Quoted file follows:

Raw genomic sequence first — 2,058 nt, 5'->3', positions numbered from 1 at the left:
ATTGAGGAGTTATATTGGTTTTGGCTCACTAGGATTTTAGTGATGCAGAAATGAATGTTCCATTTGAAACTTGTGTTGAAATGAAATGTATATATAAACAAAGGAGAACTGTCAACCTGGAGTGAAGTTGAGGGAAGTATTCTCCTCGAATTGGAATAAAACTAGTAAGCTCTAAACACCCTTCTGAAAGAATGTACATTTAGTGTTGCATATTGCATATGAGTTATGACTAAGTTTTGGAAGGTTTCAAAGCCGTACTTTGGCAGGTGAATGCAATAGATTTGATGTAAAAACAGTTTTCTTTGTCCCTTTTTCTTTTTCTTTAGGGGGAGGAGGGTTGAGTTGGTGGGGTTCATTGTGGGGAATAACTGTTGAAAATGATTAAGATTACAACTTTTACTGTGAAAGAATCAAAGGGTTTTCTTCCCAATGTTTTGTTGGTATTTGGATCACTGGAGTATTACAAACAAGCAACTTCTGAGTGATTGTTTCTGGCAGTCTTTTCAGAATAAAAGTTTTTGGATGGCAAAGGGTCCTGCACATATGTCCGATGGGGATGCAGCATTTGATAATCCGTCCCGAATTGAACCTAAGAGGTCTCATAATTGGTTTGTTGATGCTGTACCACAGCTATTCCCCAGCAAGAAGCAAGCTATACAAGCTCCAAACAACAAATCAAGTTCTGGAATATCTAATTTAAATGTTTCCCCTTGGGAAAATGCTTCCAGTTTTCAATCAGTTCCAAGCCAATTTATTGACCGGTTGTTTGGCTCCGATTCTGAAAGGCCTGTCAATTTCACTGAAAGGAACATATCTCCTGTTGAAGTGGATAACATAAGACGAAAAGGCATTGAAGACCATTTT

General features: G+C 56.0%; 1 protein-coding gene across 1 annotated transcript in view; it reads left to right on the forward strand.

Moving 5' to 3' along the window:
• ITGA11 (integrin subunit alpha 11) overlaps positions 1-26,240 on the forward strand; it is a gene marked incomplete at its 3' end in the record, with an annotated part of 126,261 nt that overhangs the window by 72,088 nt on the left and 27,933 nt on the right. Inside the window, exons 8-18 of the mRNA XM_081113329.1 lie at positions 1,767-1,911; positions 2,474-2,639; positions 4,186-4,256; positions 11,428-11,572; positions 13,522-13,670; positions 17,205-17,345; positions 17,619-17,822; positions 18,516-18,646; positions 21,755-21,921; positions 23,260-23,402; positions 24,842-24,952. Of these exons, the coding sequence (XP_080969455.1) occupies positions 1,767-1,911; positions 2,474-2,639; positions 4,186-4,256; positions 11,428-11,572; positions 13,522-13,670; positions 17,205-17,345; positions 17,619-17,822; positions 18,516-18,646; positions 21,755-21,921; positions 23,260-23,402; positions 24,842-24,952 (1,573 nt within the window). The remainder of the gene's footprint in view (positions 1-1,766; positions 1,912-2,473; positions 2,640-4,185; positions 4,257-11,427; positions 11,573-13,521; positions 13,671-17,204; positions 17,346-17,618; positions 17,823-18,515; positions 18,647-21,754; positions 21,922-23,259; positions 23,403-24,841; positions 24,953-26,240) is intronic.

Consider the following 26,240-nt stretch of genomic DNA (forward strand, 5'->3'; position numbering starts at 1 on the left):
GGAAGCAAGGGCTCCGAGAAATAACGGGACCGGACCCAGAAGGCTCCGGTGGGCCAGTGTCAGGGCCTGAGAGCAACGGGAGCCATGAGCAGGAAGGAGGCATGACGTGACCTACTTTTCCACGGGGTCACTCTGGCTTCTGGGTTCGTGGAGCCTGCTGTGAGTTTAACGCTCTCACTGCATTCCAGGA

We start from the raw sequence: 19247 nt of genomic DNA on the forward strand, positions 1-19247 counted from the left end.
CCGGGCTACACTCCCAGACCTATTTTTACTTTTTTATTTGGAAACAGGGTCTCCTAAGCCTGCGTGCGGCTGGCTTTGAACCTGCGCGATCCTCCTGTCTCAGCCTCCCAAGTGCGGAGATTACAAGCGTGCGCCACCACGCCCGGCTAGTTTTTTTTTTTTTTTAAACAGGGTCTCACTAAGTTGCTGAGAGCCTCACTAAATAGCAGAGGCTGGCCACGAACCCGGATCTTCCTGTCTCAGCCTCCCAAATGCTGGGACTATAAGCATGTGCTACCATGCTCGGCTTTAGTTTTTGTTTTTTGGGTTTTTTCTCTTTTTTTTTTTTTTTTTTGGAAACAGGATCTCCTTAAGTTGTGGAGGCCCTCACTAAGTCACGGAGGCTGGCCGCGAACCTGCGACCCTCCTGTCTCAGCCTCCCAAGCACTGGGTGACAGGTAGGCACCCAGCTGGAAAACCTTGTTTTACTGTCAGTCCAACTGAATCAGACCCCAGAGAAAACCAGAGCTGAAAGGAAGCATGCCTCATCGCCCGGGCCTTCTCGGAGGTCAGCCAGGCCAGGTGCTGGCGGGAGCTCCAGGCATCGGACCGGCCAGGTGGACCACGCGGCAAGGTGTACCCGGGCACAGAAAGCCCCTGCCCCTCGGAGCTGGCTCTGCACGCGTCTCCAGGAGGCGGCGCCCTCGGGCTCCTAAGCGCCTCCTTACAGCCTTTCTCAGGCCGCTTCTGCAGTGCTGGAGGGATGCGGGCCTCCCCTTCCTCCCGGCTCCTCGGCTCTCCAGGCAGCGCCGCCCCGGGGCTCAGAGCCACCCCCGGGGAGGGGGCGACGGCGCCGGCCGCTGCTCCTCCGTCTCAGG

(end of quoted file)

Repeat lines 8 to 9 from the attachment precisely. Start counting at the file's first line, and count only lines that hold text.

We start from the raw sequence: 19247 nt of genomic DNA on the forward strand, positions 1-19247 counted from the left end.
CCGGGCTACACTCCCAGACCTATTTTTACTTTTTTATTTGGAAACAGGGTCTCCTAAGCCTGCGTGCGGCTGGCTTTGAACCTGCGCGATCCTCCTGTCTCAGCCTCCCAAGTGCGGAGATTACAAGCGTGCGCCACCACGCCCGGCTAGTTTTTTTTTTTTTTTAAACAGGGTCTCACTAAGTTGCTGAGAGCCTCACTAAATAGCAGAGGCTGGCCACGAACCCGGATCTTCCTGTCTCAGCCTCCCAAATGCTGGGACTATAAGCATGTGCTACCATGCTCGGCTTTAGTTTTTGTTTTTTGGGTTTTTTCTCTTTTTTTTTTTTTTTTTTGGAAACAGGATCTCCTTAAGTTGTGGAGGCCCTCACTAAGTCACGGAGGCTGGCCGCGAACCTGCGACCCTCCTGTCTCAGCCTCCCAAGCACTGGGTGACAGGTAGGCACCCAGCTGGAAAACCTTGTTTTACTGTCAGTCCAACTGAATCAGACCCCAGAGAAAACCAGAGCTGAAAGGAAGCATGCCTCATCGCCCGGGCCTTCTCGGAGGTCAGCCAGGCCAGGTGCTGGCGGGAGCTCCAGGCATCGGACCGGCCAGGTGGACCACGCGGCAAGGTGTACCCGGGCACAGAAAGCCCCTGCCCCTCGGAGCTGGCTCTGCACGCGTCTCCAGGAGGCGGCGCCCTCGGGCTCCTAAGCGCCTCCTTACAGCCTTTCTCAGGCCGCTTCTGCAGTGCTGGAGGGATGCGGGCCTCCCCTTCCTCCCGGCTCCTCGGCTCTCCAGGCAGCGCCGCCCCGGGGCTCAGAGCCACCCCCGGGGAGGGGGCGACGGCGCCGGCCGCTGCTCCTCCGTCTCAGG